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WASHINGTON: I am passionate about Army medicine. When I was initially in med school I thought that I would just open a practice and work in a clinic somewhere and instead I've traveled halfway around the world I come and do these college tours and I still get to work with patients deliver babies and it's just been the best opportunity. I met a fellow student who is applying for the HPSP scholarship a scholarship program for healthcare professionals including medical dental physician's assistants and nurses. It paid full medical tuition for all of my books all of our fees even for our osteopathic manipulative table. HPSP isn't the only way the Army supports education but if you're in residency or you're already a practicing physician they have other programs tailored for loan repayment on the Reserve Program where you're just called to duty a couple of times a month not only does the army allow me to be a mentor to our soldiers and our own medical students but it also allows me to come out to the schools and tour and be a mentor it's not just as an army physician because the Army has given me the high quality training it uses advanced technology its innovative in its education and research I could step out of this uniform today and work anywhere in the US.

Learn More About:Apply and what to Expect »

Travel + Exploration

With military bases and research facilities located around the globe, there is no shortage of opportunities to travel and experience everything the world has to offer. As a physician in the Military, in addition to practicing medicine at home or abroad using some of the most advanced tools and technology, you’ll also grow as a person as you experience new cultures and flourish outside your comfort zones.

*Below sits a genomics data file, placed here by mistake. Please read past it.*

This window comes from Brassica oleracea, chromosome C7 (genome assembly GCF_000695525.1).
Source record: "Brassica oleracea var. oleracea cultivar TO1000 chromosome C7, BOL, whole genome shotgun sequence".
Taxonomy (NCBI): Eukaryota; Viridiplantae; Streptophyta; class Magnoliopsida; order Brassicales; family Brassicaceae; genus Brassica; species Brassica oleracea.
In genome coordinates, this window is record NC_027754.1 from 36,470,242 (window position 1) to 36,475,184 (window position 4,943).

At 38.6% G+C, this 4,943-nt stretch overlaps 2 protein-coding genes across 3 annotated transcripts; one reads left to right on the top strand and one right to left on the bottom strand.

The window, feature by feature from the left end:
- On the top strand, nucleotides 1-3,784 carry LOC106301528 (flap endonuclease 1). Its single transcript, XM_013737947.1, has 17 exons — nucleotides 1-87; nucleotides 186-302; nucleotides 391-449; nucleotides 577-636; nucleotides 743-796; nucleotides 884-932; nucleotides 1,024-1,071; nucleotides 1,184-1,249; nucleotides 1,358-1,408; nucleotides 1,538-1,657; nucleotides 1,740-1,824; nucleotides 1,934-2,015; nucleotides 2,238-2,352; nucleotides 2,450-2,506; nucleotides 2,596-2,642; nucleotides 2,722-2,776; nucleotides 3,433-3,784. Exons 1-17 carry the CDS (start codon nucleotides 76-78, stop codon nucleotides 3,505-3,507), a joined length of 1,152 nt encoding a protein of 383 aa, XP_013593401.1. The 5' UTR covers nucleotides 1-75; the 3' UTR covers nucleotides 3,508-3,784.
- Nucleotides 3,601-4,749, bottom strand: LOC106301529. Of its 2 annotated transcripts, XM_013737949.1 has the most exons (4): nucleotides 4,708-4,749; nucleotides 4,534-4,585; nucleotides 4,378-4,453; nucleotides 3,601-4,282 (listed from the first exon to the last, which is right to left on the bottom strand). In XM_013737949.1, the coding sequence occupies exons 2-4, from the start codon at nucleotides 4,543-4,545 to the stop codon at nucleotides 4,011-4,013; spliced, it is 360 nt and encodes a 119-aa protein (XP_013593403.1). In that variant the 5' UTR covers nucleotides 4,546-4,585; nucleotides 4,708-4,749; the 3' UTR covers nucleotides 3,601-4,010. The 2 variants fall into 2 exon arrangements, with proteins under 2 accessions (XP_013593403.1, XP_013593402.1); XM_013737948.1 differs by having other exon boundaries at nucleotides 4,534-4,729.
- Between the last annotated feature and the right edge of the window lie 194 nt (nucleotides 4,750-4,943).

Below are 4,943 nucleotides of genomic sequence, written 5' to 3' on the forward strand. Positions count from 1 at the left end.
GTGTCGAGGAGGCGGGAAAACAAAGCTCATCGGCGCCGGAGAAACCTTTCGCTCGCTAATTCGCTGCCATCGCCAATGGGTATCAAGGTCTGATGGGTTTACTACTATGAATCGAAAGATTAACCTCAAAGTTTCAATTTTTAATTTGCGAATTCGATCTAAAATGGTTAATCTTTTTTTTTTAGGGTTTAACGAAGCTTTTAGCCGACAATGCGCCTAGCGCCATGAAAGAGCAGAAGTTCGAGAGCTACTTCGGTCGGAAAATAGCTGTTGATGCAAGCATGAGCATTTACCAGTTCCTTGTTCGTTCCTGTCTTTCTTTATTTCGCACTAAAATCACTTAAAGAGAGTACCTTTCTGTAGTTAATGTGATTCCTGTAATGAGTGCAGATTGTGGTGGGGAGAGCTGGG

Humanitarian Efforts

Humanitarian assistance and disaster relief in the United States and around the world are central to many of the missions that military medical officers could undertake during their tenure.

This type of work could include providing life-saving assistance to the victims of earthquakes, floods, hurricanes, and wildfires. Opportunities also include working hand-in-hand with federal agencies such as the Federal Emergency Management Agency (FEMA), Centers for Disease Control and Prevention (CDC), World Health Organization (WHO), United Nations (UN) and other national and international centers.

Video

Navy Tropical Medicine

See how becoming a Navy doctor can help make a difference all around the world.

Navy Tropical Medicine

See how becoming a Navy doctor can help make a difference all around the world.

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NARRATOR: I think it's a common misconception that you join a military to go to war so the healthcare system was not the best to be. There are so many different facets. The military has a tropical medicine program that's been going on for over 20 years teach doctors nurses sometimes medics we go to several countries work with the local doctors and medical staff how to manage tropical medicine diseases is update team 27 the old relationship of all we kind of comment bring you supplies orchids. We've kind of moved on from there to have like a equal relationship of just like kind of exchanging information about medicine so the first lecture is medical waste that's important for all of us so we give some lectures they also give us some lectures. There was a time in history where you could only be worried about what is going on in your borders because really maybe things happening other places at a distance from you doesn't really affect you now because of globalization we are kind of intertwined. I've been to almost 40 countries India, Thailand, Brazil, Tanzania, Honduras you know you're just trying to have a positive influence on people's lives.

Learn More About:Navy Tropical Medicine »